A Brief History of Commercial Capitalism
Haymarket Books | August 2020
Spanning centuries and continents, this short work fundamentally reconfigures our view of the rise of capitalism on the world stage.
The rise of capitalism to global dominance is still largely associated – by both laypeople and Marxist historians – with the industrial capitalism that made its decisive breakthrough in 18th century Britain. Jairus Banaji’s new work reaches back centuries and traverses vast distances to argue that this leap was preceded by a long era of distinct “commercial capitalism”, which reorganised labor and production on a world scale to a degree hitherto rarely appreciated.
Rather than a picture centred solely on Europe, we enter a diverse and vibrant world. Banaji reveals the cantons of Muslim merchants trading in Guangzhou since the eighth century, the 3,000 European traders recorded in Alexandria in 1216, the Genoese, Venetians and Spanish Jews battling for commercial dominance of Constantinople and later Istanbul. We are left with a rich and global portrait of a world constantly in motion, tied together and increasingly dominated by a pre-industrial capitalism. The rise of Europe to world domination, in this view, has nothing to do with any unique genius, but rather a distinct fusion of commercial capitalism with state power.
“In this majestic work of critical historical scholarship, Jairus Banaji has built a de finitive argument that commercial capitalism is the essence of capitalism, that it has dominated eras usually asserted to be pre-capitalist, and that it has persisted into the present.”—BARBARA HARRISS-WHITE, emeritus professor of development studies, Wolfson College, Oxford University
“This book is Jairus Banaji at his scholarly and provocative best. With his remarkable knowledge of world literatures, Banaji has produced a major exercise in the global and historical analysis of capitalism, affecting how we grasp capitalism today and how we understand and use Marx to do so—theory as history indeed.” —HENRY BERNSTEIN, emeritus professor of development studies, School of Oriental and African Studies, University of London
“With mind-boggling erudition, command over an extraordinary range of historical materials in multiple languages, and a theoretically sophisticated irreverence for received dogma, Jairus Banaji dislodges many a eurocentric account to offer an absorbing, thought-provoking, and truly global story of the emergence and varieties of capitalism.”—LALEH KHALILI, professor of international politics, Queen Mary University of London and author, Sinews of War and Trade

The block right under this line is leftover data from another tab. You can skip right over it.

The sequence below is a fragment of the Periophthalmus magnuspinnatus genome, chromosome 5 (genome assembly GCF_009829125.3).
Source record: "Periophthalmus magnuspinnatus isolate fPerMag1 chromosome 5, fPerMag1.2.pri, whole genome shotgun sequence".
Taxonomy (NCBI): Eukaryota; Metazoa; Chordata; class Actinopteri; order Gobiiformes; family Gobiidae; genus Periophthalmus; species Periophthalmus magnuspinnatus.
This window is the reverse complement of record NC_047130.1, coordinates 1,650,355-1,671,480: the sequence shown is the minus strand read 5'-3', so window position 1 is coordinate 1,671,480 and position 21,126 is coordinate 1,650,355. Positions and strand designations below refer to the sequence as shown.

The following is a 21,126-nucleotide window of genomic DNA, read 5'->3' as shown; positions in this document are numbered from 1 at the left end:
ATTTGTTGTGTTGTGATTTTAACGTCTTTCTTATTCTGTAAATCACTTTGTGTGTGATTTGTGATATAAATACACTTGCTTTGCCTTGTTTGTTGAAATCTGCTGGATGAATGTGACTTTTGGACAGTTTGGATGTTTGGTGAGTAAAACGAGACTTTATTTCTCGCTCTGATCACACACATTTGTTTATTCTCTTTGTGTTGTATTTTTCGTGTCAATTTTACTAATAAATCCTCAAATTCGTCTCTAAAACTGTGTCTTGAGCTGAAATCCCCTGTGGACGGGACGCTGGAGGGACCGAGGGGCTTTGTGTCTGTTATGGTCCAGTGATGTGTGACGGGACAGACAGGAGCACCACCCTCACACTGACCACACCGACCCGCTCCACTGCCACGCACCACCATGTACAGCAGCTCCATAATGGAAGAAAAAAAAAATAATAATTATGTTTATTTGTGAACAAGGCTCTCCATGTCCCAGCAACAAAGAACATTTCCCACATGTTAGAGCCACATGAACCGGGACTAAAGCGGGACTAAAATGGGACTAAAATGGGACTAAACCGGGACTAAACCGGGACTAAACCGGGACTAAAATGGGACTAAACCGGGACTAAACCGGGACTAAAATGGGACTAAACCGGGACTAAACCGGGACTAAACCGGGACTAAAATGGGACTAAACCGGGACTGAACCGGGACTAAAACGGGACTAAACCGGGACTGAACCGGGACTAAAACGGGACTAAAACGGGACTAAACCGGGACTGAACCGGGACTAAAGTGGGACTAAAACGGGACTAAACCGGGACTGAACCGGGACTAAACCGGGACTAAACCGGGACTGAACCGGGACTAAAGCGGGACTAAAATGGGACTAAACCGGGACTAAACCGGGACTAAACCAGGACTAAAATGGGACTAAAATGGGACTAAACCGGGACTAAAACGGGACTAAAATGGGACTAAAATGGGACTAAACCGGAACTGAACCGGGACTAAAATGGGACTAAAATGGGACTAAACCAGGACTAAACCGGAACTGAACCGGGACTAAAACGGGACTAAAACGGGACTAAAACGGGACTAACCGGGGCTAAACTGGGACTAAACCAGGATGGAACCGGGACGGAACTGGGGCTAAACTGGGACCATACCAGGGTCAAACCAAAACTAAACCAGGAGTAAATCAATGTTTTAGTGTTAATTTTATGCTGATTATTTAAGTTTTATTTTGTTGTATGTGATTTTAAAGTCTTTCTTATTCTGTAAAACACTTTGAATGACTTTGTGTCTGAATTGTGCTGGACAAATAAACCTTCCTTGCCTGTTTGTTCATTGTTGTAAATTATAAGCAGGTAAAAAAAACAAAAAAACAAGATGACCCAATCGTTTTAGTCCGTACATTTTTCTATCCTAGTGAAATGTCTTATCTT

More praise for Jairus Banaji
“From the impact of slavery, the rise of the poor taking control, and the role of other philosophies and faiths impacting the discussion, Theory as History is a unique way to discuss history, economics, and the people behind it, a core addition to any community library history collection.”
—Midwest Book Review
“The great merit of this volume is that it establishes an approach for [the debates about the nature and origin of capitalism] that is deeply theoretical, but at the same time refreshingly unhampered by the kind of doctrinaire attachment to a perceived (and often misread) orthodoxy that plagued so much of “historical materialism” for the past century. It is scholarly, without being purely academic … Banaji’s book deserves to be read and debated as one of the starting points for a new wave of Marxist historiography, still in the process of liberating itself from the ghost of its formalist past.” ”
—Pepijn Brandon, International Socialism
“Banaji’s seemingly idiosyncratic but in fact highly sophisticated and original approach to historical analysis provides not only a welcome stimulus and a challenge for scholars today, but also will give them plenty to think about for many years to come.” ”
—Marcel van der Linden, research director of the International Institute of Social History
“Theory as History is a book written at the summit of a lifetime’s engagement with issues of Marxist theory and practice … Banaji’s work demonstrates that no aspect of human history is irrelevant to the present. His scholarship shows immense skill, depth and range … [proving] it is not the Marxist method that has been at fault, but the dominance of non-Marxist theory and method in the minds of Marxist.”